Bayless writing a Cowboys book was a big deal in Dallas. His first book had cast Tom Landry as something other than a kindly old man, and his second anticipated the divorce between “best pals” Jerry Jones and Jimmy Johnson. When word got out that Bayless was investigating “the rumor,” it was like a tornado siren played round-the-clock on local sports radio. It was common to hear then — as it’s common to read now — that Bayless was writing an “Aikman is gay” book.
After winning Super Bowl XXX, Aikman himself called Bayless. His words — as reprinted in Hell-Bent — were: “I am not gay.” Aikman added, “How can I fight this? Am I supposed to keep a girl around even if I don’t care anything about her, just so I can keep everybody off my back?”
Back in 1996, when Hell-Bent the book was being read rather than half-remembered, criticism of the book was slightly different. Writers charged that by merely printing a rumor sourced to someone else — even if it was portrayed as a weapon wielded by the “Switzer camp” — Bayless had done something irresponsible. “Once the charge is levied, there is no response that sounds believable,” the Boston Globe’s Dan Shaughnessy wrote.
Another columnist called Hell-Bent “voyeuristic journalism”: “The upshot is that nitwits with microphones and notepads have spent this week asking … Aikman, in one form or another, ‘Are you gay?’”
For his part, Bayless countered that the rumor had been floating around Dallas for years (he’s right about that, as I can attest) and that he’d done the legwork to try to figure out if it was true. He was furious that Hell-Bent was being dismissed as an “Aikman is gay” tell-all. “If that’s the way it works, then I’m sickened by my business and I guess I’m sickened by this interview with you,” Bayless told Shaughnessy. “It’s not fair to me, either.”
It’s worth noting a couple of other bits of context. One: In Hell-Bent, Bayless was crawling farther out onto the journalistic ledge than he had in his other books and his Times Herald column. This may have been inspired by the fact that, by 1996, Bayless was more or less his own boss — that, as he said recently of his Fox gig, he’d “tak[en] off the handcuffs.”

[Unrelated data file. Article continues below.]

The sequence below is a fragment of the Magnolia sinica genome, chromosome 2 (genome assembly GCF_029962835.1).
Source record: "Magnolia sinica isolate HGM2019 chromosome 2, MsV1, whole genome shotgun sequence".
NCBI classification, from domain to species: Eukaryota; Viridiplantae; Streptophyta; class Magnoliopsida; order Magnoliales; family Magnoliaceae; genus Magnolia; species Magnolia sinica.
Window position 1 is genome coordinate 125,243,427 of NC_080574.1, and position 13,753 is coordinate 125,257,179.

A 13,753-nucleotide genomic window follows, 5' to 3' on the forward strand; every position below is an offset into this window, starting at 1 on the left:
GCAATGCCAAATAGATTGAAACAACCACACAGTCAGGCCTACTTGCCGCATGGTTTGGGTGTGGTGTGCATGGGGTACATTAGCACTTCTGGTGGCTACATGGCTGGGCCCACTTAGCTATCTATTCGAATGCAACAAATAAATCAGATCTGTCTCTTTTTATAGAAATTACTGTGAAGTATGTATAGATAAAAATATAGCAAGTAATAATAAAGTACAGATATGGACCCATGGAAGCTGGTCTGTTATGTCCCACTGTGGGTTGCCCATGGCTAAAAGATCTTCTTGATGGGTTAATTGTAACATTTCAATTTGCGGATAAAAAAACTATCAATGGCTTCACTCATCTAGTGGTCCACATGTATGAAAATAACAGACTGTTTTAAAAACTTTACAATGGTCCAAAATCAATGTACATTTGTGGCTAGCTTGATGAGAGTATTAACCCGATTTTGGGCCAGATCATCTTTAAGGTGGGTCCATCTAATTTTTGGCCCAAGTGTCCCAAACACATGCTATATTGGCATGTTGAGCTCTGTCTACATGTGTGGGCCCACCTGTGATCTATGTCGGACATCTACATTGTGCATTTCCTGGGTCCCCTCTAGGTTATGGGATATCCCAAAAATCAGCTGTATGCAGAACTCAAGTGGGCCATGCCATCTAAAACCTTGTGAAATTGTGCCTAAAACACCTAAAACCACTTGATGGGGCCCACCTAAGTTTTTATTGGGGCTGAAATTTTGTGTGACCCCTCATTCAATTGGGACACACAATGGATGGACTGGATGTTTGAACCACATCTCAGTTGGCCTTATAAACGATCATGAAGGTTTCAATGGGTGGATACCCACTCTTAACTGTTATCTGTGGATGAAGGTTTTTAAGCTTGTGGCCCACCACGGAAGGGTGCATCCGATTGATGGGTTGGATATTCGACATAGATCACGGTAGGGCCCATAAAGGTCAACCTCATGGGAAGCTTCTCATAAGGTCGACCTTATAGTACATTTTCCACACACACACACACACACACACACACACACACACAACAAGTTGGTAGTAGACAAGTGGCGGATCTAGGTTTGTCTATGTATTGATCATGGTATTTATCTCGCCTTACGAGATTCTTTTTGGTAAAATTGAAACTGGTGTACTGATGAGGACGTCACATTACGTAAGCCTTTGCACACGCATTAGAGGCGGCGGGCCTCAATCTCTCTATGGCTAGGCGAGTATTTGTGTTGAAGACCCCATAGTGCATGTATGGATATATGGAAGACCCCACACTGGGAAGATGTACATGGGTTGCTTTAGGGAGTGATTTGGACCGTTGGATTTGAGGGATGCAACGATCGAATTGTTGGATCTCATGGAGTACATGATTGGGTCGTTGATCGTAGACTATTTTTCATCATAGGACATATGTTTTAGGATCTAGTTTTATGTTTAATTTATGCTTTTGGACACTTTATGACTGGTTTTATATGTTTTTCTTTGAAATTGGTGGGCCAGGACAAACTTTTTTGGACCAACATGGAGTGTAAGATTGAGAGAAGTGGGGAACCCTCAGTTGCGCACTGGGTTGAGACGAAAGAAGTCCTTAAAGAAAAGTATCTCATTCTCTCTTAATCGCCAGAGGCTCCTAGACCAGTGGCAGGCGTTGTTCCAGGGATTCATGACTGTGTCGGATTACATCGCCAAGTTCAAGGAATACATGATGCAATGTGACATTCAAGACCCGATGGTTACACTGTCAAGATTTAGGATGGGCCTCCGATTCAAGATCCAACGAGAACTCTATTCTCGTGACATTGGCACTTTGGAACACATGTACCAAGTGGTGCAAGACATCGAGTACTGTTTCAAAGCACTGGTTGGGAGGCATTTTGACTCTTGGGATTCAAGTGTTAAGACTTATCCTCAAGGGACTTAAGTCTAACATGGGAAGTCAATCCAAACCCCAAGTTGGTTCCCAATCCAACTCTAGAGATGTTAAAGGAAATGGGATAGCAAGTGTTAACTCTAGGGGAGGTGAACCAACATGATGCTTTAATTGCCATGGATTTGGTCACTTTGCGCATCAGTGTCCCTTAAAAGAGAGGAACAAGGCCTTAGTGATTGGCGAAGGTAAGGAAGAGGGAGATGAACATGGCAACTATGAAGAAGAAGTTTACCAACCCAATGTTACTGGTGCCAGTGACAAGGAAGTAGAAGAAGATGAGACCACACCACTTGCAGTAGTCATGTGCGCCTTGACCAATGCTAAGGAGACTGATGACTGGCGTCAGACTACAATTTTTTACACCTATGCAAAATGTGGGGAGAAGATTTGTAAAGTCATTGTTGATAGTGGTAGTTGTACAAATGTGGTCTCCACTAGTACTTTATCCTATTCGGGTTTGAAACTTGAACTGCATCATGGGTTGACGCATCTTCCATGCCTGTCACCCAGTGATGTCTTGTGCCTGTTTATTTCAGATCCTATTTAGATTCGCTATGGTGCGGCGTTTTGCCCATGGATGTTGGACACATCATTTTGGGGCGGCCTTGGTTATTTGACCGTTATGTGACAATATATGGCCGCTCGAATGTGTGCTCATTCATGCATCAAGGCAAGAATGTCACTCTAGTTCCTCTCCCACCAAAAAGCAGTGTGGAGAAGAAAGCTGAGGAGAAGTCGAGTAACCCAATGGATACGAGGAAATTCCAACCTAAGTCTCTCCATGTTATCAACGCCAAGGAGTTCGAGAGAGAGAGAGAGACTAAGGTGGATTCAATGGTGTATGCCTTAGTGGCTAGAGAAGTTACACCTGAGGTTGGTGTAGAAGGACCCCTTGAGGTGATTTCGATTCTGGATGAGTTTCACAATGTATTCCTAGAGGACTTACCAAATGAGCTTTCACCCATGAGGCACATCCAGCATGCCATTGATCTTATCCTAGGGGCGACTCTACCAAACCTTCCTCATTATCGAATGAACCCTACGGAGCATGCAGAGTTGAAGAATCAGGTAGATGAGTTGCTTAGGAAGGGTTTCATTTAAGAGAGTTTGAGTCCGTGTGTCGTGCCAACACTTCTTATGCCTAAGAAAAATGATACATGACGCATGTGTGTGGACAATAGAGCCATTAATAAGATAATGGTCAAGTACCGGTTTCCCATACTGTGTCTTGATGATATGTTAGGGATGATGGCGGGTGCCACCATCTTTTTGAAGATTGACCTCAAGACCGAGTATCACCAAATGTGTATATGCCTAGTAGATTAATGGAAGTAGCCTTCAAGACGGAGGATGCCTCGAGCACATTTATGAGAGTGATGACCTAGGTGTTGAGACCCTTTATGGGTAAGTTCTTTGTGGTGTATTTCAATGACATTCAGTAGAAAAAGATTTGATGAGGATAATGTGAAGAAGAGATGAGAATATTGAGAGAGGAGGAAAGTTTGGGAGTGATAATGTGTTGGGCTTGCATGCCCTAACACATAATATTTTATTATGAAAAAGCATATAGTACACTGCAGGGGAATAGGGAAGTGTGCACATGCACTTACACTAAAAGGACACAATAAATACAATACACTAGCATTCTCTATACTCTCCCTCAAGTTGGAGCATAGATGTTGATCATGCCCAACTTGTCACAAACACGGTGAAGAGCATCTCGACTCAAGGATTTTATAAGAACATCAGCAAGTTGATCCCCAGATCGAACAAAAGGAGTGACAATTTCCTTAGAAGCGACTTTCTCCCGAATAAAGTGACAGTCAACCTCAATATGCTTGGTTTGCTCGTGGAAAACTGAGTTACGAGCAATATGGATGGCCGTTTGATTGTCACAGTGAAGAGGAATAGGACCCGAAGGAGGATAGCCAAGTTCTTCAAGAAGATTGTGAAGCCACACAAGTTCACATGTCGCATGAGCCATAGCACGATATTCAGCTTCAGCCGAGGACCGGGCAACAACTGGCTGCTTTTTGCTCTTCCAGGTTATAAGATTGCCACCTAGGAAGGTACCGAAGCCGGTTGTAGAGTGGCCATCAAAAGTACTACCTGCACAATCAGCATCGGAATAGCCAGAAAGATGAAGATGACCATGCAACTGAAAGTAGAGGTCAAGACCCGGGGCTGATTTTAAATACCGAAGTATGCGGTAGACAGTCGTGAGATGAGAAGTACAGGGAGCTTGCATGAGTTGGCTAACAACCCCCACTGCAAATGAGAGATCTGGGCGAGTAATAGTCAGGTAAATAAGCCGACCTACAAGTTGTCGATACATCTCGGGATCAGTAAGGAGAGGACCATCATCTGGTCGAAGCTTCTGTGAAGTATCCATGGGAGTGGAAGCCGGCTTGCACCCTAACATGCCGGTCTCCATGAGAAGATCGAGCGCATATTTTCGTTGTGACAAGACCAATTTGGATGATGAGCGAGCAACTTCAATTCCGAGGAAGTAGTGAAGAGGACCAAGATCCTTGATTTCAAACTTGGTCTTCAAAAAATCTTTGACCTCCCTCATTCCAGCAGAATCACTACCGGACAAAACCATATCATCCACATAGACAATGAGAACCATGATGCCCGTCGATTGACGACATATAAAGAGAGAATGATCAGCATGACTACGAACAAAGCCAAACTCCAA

Second: There were a lot of other things in the book that made Aikman angry! In a chapter called “The N-Word,” Bayless printed a rumor that Aikman had called wide receiver Kevin Williams a “nigger.” It was sourced in the same manner as the other rumor: “[S]everal in the Switzer camp thought Aikman had lost his head and used the n-word.” (Aikman denied it.) Bayless also retold a rumor — again from the “Switzer camp” — that Aikman had “in effect … taken a dive” in a game against Washington. (Bayless admitted the idea was looney but explored it all the same.)
What I’m suggesting here isn’t a defense of Bayless. You can read the above and conclude that Hell-Bent was irresponsible. But if we’re talking about journalistic ethics, we should probably nail down the journalism that was actually done. Did Bayless claim in Hell-Bent that Troy Aikman was gay? No. Did he print claims from other, unnamed persons that Aikman was gay? Yes. Can we assume Bayless did so knowing the results would be explosive? Absolutely. Bayless is not naïve.
Revisiting all this, I’m reminded that both Dallas and the sportswriting terrarium were a lot different in 1996 than they are now. I wonder what the editors at Deadspin would do if they learned the pals of an NFL coach were spreading a similar rumor about the coach’s star QB. But that’s a question for a longer, thornier media column; this one’s a minor corrective. If you’re going to criticize Skip Bayless for what he wrote about Troy Aikman, this is where you ought to start.